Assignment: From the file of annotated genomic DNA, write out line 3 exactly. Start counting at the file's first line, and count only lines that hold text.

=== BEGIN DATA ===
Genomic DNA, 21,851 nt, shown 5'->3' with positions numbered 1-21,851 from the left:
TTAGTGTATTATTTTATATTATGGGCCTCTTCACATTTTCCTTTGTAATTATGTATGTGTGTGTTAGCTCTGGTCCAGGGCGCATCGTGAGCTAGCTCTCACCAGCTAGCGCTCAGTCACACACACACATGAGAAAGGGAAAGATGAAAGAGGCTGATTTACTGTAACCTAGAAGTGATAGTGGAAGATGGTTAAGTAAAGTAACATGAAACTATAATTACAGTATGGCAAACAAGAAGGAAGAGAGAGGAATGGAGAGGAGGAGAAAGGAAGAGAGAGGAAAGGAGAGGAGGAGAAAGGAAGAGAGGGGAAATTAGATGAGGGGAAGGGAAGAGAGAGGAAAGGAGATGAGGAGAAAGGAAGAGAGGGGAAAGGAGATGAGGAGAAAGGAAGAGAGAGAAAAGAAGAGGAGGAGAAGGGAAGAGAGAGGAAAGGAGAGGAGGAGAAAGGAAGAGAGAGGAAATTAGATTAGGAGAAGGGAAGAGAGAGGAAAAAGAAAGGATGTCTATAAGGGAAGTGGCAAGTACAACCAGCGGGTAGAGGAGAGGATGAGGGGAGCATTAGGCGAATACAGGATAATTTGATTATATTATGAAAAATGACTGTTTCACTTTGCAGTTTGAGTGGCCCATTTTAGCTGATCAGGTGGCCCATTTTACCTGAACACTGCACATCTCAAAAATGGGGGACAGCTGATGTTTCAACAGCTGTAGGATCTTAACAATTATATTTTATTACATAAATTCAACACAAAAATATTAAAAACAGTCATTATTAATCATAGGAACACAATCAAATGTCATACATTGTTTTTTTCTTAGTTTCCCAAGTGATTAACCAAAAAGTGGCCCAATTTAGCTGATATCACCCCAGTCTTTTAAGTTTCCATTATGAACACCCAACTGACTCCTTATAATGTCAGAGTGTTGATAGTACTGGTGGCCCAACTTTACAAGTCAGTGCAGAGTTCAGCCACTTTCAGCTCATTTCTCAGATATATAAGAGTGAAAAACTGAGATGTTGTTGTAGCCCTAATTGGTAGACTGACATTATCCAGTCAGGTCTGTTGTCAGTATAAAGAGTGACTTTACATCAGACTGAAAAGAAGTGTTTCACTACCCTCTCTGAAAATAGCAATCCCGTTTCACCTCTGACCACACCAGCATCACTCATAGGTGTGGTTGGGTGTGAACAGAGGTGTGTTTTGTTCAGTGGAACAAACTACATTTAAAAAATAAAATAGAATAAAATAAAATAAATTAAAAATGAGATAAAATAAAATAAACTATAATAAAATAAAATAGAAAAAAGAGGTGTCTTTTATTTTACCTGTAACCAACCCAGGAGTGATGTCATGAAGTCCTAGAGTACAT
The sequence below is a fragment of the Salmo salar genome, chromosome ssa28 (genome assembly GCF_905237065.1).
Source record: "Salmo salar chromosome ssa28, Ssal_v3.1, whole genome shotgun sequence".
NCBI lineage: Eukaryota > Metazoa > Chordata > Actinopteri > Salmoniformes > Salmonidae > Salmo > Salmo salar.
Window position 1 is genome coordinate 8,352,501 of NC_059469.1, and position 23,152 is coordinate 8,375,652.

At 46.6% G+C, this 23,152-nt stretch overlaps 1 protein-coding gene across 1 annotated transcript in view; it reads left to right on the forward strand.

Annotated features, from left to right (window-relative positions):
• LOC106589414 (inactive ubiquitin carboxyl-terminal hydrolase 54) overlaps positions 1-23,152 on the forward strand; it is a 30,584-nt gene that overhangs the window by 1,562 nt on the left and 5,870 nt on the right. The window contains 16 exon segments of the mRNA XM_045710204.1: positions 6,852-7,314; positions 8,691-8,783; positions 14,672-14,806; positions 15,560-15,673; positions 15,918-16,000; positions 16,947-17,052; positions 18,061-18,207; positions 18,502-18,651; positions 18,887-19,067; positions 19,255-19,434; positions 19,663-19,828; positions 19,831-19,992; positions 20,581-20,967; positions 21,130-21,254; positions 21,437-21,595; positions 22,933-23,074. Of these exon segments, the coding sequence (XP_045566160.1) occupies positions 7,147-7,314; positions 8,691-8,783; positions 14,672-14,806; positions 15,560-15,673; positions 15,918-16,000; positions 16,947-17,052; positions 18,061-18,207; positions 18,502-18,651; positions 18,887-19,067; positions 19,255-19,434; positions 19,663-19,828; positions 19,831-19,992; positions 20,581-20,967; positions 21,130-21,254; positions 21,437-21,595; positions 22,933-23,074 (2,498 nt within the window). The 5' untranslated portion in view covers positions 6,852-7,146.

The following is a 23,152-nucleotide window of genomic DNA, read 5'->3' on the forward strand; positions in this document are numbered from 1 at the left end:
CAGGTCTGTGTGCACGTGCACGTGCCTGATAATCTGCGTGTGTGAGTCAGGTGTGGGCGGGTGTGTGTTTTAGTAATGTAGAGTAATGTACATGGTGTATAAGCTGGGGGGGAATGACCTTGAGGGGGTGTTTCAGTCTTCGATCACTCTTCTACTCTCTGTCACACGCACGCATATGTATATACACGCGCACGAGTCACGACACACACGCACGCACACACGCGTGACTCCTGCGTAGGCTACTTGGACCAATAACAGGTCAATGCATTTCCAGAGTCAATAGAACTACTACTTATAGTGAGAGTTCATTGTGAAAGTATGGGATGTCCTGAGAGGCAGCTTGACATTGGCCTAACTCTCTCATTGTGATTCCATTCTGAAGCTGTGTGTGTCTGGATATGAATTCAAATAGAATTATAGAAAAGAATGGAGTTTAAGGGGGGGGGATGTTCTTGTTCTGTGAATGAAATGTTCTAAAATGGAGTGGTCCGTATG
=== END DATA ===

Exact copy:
The sequence below is a fragment of the Salmo salar genome, chromosome ssa28 (genome assembly GCF_905237065.1).